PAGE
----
I think we can all assume that mostly everyone knows what cork is, and our first introduction was probably from a wine bottle. Materials used with cork weren't as popular as they are now, and it’s a powerhouse for sustainable products. Cork has been underrated for far too long, and we are here to change the narrative. So pop open your bottle of wine and let’s dive into all the cork facts.
You’re probably wondering where cork comes from and how it’s made. Before our research, we’d see the cork in the wine bottle and not think much of it besides removing it to get to the wine. Are we wrong?
What is cork?
To know the purpose of cork, we have to know exactly what cork is, correct? Cork is an extremely sustainable natural material derived from the cork oak tree. Yes, there are cork trees, and we just found out about them. Most of these trees are located throughout Southwestern Europe and into Northwestern Africa: Portugal, Spain, France, Italy, Algeria, Morocco, and Tunisia. Portugal happens to be the country with the biggest cork production.
Turns out the United States has tried multiple times to plant cork, but we haven’t been the most successful due to our soil.
Cork was being used as early as 3000 BC for fishing tackle in countries like China, Egypt, and Babylon. Later, it was recognized to be used for floats, footwear, and roofing materials in Italy. This has been an important material used for thousands of years, and it’s only now getting the recognition it deserves.
How is cork made?
As we said earlier, cork comes from the bark of the cork oak tree, and there is a process to get the squishy material onto the market. Before we start, no trees are chopped down in the process, just to make sure everyone is on the same page. That’s another beautiful benefit of this material.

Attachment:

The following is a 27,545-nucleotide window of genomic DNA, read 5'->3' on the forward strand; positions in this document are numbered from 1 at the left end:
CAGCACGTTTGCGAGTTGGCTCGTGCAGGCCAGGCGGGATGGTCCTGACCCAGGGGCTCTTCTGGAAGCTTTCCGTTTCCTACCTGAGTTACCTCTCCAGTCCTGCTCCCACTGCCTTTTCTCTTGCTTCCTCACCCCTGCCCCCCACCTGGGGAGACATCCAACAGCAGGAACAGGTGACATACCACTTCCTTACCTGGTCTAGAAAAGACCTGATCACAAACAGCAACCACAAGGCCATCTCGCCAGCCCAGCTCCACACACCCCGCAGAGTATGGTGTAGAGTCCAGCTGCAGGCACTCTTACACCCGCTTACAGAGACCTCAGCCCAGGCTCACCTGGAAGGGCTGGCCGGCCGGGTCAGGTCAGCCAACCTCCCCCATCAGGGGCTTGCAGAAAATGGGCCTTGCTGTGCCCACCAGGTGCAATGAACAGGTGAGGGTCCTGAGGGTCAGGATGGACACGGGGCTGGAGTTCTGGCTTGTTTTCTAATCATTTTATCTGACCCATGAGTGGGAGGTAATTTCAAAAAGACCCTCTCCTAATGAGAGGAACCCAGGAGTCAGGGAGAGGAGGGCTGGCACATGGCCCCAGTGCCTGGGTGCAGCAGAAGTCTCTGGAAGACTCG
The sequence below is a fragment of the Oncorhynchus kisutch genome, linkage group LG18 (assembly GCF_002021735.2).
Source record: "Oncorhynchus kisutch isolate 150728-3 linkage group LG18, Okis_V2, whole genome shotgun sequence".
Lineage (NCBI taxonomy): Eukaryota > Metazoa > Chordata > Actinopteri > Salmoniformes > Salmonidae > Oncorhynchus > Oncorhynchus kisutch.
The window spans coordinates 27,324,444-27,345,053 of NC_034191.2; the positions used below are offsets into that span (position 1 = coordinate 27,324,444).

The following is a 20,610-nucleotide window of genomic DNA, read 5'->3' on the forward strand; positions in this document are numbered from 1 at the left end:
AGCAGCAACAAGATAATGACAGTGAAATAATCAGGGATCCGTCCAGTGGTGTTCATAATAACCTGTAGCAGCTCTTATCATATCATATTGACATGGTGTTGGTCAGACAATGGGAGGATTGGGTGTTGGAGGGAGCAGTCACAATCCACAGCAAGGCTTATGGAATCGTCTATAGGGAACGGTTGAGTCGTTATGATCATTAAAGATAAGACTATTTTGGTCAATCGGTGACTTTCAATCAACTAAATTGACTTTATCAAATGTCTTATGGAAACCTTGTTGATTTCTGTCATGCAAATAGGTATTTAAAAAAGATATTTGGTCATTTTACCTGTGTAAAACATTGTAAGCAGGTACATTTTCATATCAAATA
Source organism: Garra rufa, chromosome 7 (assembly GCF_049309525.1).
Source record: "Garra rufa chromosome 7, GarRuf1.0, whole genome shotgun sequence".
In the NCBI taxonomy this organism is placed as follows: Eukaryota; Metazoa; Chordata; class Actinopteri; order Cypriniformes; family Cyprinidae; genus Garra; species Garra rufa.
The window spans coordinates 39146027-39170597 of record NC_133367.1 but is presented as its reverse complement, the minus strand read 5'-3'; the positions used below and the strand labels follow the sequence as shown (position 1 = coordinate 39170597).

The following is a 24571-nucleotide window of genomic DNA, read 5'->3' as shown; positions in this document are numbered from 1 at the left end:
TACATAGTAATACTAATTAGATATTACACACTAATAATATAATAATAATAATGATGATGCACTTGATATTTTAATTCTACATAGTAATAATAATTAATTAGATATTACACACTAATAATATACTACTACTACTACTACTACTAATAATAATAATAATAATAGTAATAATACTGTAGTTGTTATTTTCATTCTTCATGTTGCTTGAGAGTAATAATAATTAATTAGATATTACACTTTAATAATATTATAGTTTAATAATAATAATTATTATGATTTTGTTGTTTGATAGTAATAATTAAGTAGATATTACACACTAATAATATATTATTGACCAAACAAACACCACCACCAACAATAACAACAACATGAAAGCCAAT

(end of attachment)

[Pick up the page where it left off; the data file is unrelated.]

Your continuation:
It starts off with harvesting the bark from the cork trees when they are around 25–30 years old. The bark is removed from the tree in the summer and left to mature in the sun for up to one year. If you look it up, you can see the planks of bark stacked on top of each other, and it’s crazy to see what it looks like compared to what it turns into!
After the cork has matured, it is then boiled to flatten the boards. This also helps sterilize the premature cork! The majority of cork is made into "stoppers," which is the highest quality cork, and the remainder is crushed to make granulated cork, which is mostly used for decorative cork products.
As a community and society, we continue searching for sustainable materials. It’s important to know what the history is and the process of how it’s made.
- It’s lightweight! Actually, actually 50% of the volume of cork consists of air. It will most likely float every time.
- It is able to withstand pressure at 14,000 lbs. and will retain 90% of its original form.
- Water resistant
- Naturally antimicrobial
- extremely durable. *products containing cork can have a lifetime of 30+ years if taken care of.
Look for the nearest Cork Recycling Locations: